The return of Crown preference – Will the Government get their way?
In 2018, the Government announced plans to introduce new legislation in the 2019-20 Finance Bill. The legislation intends that, in the case of an insolvency process, HMRC will become a secondary preferential creditor for certain debts; essentially VAT, PAYE, Employees’ NIC and CIS deductions – there is to be no cap on the age limit of these debts. It was also due to include interest and penalties although this was subsequently removed after consultation. It is intended that, in respect of these debts, HMRC will rank after costs of the insolvency, primary preferential creditors (including some employee claims) and any fixed charge security, but will rank ahead of floating charge security. The legislation is due to come into effect on 6 April 2020.
Many stakeholders, including the insolvency profession, through its professional body R3, saw this as a backward step, and were highly vocal during the consultation process which closed on 27 May 2019.
On 3 September 2019, R3 wrote to the Chancellor of the Exchequer, expressing serious concerns over the proposed legislation and requesting that a further review is undertaken before the changes become law in April 2020.
While it is clear that additional revenue for the UK Government in the event of an insolvency situation is attractive, the concern is that the proposed changes risk inflicting greater damage on the wider economy, with potentially serious implications for both business owners and funders. The key concerns are as follows:
- The proposed changes contradict the previous culture of business rescue introduced by previous Governments
- Because HMRC will rank ahead of the holders of floating charges, a common form of security (including the growing number of alternative lenders), those funders will find themselves in a less-secure position in the event of an insolvency. There are a number of possible knock-on effects:
- Funders may be less willing to lend if their risk of loss increases;
- Funding costs may increase as compensation for increased risk;
- Business owners’ ability to access new finance may become restricted;
- This could lead to good businesses being unable to grow, or be adequately financed – clearly bad for the UK economy;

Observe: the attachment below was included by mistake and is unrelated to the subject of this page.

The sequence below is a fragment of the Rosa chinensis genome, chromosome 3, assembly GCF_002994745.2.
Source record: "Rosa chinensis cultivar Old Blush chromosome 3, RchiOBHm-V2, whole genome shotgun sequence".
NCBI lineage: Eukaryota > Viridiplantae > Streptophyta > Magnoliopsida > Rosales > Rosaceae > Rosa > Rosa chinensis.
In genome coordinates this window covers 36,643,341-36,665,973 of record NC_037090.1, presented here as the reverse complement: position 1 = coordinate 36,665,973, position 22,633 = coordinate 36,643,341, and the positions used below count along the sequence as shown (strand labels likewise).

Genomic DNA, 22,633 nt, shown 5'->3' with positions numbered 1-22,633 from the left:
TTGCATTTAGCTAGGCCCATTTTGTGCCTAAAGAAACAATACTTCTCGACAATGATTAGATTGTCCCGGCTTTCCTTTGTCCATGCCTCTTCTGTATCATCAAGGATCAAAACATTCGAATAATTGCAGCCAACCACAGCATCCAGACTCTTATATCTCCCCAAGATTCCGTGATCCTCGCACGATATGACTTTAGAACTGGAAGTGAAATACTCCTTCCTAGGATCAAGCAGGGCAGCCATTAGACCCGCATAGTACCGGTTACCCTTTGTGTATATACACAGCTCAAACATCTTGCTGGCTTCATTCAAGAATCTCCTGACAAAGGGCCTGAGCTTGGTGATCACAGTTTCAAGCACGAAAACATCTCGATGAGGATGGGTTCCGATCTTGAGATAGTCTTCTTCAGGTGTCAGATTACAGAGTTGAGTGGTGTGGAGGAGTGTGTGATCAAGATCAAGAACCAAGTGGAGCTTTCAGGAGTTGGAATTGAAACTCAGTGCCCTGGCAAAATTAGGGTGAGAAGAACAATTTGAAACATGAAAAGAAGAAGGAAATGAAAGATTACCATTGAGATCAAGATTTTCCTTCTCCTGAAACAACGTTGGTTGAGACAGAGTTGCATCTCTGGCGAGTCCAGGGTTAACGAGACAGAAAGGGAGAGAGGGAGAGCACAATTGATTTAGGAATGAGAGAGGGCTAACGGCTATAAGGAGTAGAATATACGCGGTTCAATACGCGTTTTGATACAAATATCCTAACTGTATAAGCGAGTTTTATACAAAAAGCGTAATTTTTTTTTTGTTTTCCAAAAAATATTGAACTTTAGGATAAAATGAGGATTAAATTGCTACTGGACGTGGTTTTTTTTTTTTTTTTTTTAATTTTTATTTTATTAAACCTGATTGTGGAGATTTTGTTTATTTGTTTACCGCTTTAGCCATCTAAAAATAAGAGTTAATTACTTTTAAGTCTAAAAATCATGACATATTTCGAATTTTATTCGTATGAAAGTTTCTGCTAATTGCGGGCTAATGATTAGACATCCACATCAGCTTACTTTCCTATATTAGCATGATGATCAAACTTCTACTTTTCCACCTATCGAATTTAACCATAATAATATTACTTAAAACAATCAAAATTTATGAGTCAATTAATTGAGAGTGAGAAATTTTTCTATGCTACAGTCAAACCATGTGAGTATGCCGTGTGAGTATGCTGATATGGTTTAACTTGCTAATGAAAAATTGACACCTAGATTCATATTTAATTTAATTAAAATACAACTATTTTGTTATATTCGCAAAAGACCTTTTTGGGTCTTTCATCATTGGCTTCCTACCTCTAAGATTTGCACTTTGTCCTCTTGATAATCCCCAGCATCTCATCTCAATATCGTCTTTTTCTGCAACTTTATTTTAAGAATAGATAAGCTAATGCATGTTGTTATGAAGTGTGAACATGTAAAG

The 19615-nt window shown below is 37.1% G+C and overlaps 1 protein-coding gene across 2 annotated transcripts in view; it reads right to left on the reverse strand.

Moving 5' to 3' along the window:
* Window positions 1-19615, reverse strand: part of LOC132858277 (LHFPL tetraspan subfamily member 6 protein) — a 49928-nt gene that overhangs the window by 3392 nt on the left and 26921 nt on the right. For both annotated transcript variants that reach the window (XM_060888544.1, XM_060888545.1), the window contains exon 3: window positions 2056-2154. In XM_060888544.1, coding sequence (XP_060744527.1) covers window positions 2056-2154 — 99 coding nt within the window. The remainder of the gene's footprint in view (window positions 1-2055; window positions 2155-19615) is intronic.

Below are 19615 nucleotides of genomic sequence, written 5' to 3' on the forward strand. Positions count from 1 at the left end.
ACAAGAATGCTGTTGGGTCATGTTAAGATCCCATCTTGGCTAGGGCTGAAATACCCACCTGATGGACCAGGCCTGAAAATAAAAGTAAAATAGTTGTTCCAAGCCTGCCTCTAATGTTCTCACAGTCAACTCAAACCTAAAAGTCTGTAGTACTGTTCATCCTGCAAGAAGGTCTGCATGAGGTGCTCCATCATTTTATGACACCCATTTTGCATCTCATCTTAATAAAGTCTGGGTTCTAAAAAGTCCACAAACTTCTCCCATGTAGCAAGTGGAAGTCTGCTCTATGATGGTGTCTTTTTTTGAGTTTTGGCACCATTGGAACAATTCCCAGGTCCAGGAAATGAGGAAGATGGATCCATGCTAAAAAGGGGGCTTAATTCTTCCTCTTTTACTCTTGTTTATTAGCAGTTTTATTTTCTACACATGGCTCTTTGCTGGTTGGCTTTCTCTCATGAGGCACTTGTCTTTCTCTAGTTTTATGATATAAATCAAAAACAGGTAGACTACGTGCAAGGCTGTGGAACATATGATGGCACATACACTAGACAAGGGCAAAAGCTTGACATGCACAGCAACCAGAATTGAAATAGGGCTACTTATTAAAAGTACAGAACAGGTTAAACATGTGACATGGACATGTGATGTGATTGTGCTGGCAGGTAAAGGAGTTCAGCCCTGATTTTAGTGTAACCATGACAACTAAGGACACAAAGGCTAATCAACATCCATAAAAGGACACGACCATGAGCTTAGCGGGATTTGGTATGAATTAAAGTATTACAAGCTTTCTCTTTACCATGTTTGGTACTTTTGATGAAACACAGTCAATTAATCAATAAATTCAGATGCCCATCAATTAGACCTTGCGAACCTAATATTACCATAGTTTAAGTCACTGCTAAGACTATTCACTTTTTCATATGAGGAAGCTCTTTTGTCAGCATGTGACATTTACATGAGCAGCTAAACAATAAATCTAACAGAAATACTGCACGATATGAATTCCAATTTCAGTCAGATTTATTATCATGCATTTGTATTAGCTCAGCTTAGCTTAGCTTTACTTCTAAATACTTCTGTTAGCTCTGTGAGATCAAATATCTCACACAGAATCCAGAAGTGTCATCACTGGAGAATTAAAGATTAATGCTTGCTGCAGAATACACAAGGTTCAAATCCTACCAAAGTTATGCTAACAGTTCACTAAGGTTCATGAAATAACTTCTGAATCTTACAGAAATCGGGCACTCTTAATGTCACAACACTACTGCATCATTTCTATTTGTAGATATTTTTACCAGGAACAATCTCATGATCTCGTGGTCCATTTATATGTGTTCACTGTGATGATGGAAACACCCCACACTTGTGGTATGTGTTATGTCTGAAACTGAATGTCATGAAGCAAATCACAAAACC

- It could lead to struggling businesses, becoming unable to access much-needed additional funds, thus forcing them to fail and enter an insolvency process.
- Existing lending may be reduced or could fall into default if covenants have to be recalculated to take account of a diluted security position which may also lead to currently healthy businesses entering insolvency.
- While there would be a greater return to HMRC from an insolvency process, the trade-off is that unsecured creditors and pension funds will receive less. This could also have a number of implications:
- The reduction in returns from insolvencies could lead to increased numbers of business failures – clearly bad for the UK economy;
- The risk of lower returns may mean that unsecured creditors are less likely to support rescue packages that, ordinarily, would be supported – again, leading to greater levels of business failure.
There are also some serious risks for lenders if the value of their available security is diluted and, whilst banks need to lend money in order to make money, it is perfectly understandable that it could become harder for business owners to access that capital.
If new funding is harder to come by, then that cannot be welcome news for the owners of UK businesses.
R3 have asked for a full review of the proposed legislation but, as a minimum, have asked that the following changes are made to the legislation as drafted:
- Introduce a cap on the age of tax debts that can be included in HMRC’s preferential claim;
- For the legislation to only affect bank security taken out after 6 April 2020 i.e. for the order of priority of existing floating charge security to be unchanged.
This is going to be a game-changer for UK business, the funding community and the insolvency profession if the Government get their way – the question is will they be successful or will the legislation be watered down to a level that allows HMRC to improve their position without potentially causing widespread damage to the UK economy?